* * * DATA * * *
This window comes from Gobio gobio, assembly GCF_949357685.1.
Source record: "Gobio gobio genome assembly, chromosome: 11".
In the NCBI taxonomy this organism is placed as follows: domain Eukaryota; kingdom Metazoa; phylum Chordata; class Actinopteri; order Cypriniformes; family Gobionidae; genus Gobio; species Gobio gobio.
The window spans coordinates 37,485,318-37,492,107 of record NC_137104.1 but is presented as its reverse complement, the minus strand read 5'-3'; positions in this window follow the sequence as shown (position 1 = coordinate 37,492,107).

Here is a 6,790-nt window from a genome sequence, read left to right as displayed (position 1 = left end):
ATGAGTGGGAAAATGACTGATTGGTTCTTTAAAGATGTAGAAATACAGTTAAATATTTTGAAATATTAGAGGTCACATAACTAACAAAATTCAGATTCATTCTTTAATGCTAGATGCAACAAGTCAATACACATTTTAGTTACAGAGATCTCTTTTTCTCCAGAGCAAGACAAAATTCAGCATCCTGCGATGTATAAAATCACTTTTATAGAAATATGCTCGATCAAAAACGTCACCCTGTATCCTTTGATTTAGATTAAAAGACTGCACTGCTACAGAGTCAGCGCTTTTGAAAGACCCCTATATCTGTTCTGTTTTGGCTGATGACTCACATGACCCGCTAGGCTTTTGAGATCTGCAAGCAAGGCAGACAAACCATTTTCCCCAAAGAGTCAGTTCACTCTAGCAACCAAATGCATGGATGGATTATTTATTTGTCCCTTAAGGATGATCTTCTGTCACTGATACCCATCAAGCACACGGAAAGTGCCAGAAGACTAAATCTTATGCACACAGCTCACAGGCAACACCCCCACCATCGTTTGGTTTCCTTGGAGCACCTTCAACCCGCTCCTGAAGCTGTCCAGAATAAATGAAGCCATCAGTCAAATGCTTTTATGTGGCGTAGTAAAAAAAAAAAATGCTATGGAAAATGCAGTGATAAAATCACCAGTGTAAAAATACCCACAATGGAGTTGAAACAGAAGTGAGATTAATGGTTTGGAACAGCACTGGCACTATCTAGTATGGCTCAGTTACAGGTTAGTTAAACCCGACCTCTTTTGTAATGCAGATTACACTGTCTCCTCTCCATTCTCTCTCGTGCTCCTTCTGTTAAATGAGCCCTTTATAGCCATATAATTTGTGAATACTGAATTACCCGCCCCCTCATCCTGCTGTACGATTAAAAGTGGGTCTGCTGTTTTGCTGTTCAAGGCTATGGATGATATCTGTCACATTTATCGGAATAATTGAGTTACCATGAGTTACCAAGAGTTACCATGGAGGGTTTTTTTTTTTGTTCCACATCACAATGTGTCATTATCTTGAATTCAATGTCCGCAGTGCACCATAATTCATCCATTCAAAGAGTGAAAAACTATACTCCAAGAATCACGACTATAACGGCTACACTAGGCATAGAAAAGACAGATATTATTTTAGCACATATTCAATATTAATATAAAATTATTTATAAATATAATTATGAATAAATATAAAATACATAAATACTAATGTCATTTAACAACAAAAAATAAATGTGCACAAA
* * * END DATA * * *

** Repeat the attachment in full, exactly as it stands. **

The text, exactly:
This window comes from Gobio gobio, assembly GCF_949357685.1.
Source record: "Gobio gobio genome assembly, chromosome: 11".
In the NCBI taxonomy this organism is placed as follows: domain Eukaryota; kingdom Metazoa; phylum Chordata; class Actinopteri; order Cypriniformes; family Gobionidae; genus Gobio; species Gobio gobio.
The window spans coordinates 37,485,318-37,492,107 of record NC_137104.1 but is presented as its reverse complement, the minus strand read 5'-3'; positions in this window follow the sequence as shown (position 1 = coordinate 37,492,107).

Here is a 6,790-nt window from a genome sequence, read left to right as displayed (position 1 = left end):
ATGAGTGGGAAAATGACTGATTGGTTCTTTAAAGATGTAGAAATACAGTTAAATATTTTGAAATATTAGAGGTCACATAACTAACAAAATTCAGATTCATTCTTTAATGCTAGATGCAACAAGTCAATACACATTTTAGTTACAGAGATCTCTTTTTCTCCAGAGCAAGACAAAATTCAGCATCCTGCGATGTATAAAATCACTTTTATAGAAATATGCTCGATCAAAAACGTCACCCTGTATCCTTTGATTTAGATTAAAAGACTGCACTGCTACAGAGTCAGCGCTTTTGAAAGACCCCTATATCTGTTCTGTTTTGGCTGATGACTCACATGACCCGCTAGGCTTTTGAGATCTGCAAGCAAGGCAGACAAACCATTTTCCCCAAAGAGTCAGTTCACTCTAGCAACCAAATGCATGGATGGATTATTTATTTGTCCCTTAAGGATGATCTTCTGTCACTGATACCCATCAAGCACACGGAAAGTGCCAGAAGACTAAATCTTATGCACACAGCTCACAGGCAACACCCCCACCATCGTTTGGTTTCCTTGGAGCACCTTCAACCCGCTCCTGAAGCTGTCCAGAATAAATGAAGCCATCAGTCAAATGCTTTTATGTGGCGTAGTAAAAAAAAAAAATGCTATGGAAAATGCAGTGATAAAATCACCAGTGTAAAAATACCCACAATGGAGTTGAAACAGAAGTGAGATTAATGGTTTGGAACAGCACTGGCACTATCTAGTATGGCTCAGTTACAGGTTAGTTAAACCCGACCTCTTTTGTAATGCAGATTACACTGTCTCCTCTCCATTCTCTCTCGTGCTCCTTCTGTTAAATGAGCCCTTTATAGCCATATAATTTGTGAATACTGAATTACCCGCCCCCTCATCCTGCTGTACGATTAAAAGTGGGTCTGCTGTTTTGCTGTTCAAGGCTATGGATGATATCTGTCACATTTATCGGAATAATTGAGTTACCATGAGTTACCAAGAGTTACCATGGAGGGTTTTTTTTTTTGTTCCACATCACAATGTGTCATTATCTTGAATTCAATGTCCGCAGTGCACCATAATTCATCCATTCAAAGAGTGAAAAACTATACTCCAAGAATCACGACTATAACGGCTACACTAGGCATAGAAAAGACAGATATTATTTTAGCACATATTCAATATTAATATAAAATTATTTATAAATATAATTATGAATAAATATAAAATACATAAATACTAATGTCATTTAACAACAAAAAATAAATGTGCACAAA